# MASER heating

1. Jul 16, 2011

### ablaty

Would it be possible to use a MASER to vaporize a hole in a cloud?

How much would the current best MASERs spread out over a mile?
What's the farthest a MASER could be from an an object and still heat it up?

2. Jul 16, 2011

### skeptic2

The answer to your questions depend on a number of factors such as the power output, the frequency and even the maser's length and diameter.

I have a question too. How would you know there isn't a plane on the other side of the cloud?

3. Jul 17, 2011

### ablaty

As for the factors... I don't know any numbers, but say you have the best possible equipment available today.

As for the plane... Its all theoretical... I'm just wondering if it is possible. Assume no plane fly near where it is set up.

4. Jul 17, 2011

### sophiecentaur

When you do some sums, you find that the total energy involved in vaporising and re-condensing the total amount of water to form a cloud is pretty enormous. Although one could produce some local heating and re-evaporate a small region of the cloud, it would involve a vast amount of energy to make a significant effect.
Using a laser /maser for this sort of exercise is not, actually a good approach because they are very inefficient devices. Better to use the energy directly in the form of an electrical element or a microwave transmitter, focussed with a dish reflector. You don't need a laser thickness beam, in any case because it would soon be scattered.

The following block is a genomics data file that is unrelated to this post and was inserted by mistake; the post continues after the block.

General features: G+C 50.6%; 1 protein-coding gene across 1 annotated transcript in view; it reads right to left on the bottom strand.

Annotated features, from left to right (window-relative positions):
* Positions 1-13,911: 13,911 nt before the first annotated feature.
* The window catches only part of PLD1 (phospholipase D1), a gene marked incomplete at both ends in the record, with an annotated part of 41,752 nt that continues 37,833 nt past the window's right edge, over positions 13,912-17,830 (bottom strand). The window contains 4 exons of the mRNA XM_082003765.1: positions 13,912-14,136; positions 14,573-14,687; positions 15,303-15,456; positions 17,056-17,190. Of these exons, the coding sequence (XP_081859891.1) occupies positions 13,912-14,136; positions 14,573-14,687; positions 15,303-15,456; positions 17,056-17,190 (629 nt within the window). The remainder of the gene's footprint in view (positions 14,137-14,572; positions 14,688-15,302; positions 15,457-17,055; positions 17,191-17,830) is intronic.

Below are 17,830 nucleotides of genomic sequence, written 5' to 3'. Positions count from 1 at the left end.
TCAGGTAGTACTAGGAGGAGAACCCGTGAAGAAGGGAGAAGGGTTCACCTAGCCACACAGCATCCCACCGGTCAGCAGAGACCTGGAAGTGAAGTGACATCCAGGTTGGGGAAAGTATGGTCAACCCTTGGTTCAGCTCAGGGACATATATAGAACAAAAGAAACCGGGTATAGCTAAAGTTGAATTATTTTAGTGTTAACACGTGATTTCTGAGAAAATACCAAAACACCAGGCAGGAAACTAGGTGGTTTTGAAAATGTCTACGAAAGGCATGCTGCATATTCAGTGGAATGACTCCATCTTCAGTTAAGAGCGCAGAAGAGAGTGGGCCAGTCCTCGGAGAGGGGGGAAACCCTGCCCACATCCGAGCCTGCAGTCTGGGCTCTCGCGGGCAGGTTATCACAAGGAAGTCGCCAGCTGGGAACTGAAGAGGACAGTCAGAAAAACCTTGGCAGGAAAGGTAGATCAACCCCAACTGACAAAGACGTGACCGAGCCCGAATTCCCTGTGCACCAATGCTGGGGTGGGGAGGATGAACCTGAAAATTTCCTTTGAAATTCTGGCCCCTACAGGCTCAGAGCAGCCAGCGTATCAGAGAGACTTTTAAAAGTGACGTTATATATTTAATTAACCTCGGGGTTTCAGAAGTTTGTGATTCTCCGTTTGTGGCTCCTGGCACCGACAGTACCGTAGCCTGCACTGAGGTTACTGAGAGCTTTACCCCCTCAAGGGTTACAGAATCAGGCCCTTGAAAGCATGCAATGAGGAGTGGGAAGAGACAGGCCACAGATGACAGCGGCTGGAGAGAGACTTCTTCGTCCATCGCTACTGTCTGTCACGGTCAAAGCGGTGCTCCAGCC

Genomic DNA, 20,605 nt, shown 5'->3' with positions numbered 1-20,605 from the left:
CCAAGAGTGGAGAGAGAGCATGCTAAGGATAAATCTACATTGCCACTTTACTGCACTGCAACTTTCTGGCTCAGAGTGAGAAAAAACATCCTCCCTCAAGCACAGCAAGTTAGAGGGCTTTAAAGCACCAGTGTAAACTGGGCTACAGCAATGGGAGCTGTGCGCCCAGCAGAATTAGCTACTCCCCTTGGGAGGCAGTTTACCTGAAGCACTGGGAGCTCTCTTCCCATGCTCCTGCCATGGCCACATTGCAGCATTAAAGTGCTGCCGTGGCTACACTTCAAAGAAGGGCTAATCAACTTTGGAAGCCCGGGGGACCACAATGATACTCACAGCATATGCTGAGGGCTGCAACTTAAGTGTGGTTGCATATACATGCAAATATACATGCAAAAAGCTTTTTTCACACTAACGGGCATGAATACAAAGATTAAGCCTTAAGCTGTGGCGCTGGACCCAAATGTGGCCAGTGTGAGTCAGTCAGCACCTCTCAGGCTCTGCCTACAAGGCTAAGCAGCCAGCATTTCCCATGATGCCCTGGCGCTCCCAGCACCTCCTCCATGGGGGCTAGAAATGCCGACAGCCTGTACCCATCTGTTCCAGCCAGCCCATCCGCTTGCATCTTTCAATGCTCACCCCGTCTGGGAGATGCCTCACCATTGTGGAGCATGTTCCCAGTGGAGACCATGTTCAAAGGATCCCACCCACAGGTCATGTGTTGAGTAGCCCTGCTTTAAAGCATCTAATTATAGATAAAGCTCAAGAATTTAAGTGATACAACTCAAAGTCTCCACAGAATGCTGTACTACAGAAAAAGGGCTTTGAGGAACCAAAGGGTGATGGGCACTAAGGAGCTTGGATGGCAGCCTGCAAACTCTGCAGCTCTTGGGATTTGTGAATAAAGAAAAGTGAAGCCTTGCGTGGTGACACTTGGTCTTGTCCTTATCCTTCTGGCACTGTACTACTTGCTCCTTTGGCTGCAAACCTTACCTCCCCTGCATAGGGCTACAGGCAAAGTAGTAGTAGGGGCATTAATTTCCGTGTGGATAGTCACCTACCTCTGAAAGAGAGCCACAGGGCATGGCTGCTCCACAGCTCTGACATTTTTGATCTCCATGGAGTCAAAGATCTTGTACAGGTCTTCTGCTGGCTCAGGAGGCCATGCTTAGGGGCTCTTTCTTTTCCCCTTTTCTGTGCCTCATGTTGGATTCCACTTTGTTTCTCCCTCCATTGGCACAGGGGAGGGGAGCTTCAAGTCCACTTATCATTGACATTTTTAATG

The problem is not unlike what you encounter in your bathroom on a cold morning, after taking a shower. You need the bathroom heater (say 500W) on for about 15minutes, to make any real difference to the 'steaminess'. That suggests the need for many kW, if you wanted to tunnel through a cloud effectively. If this were feasible, Fog Dispersal Systems would surely use the method everywhere. The only method that seems to work seems to be to burn tons of fuel around the runway and I think that is only done on rare occasions, if at all, in practice.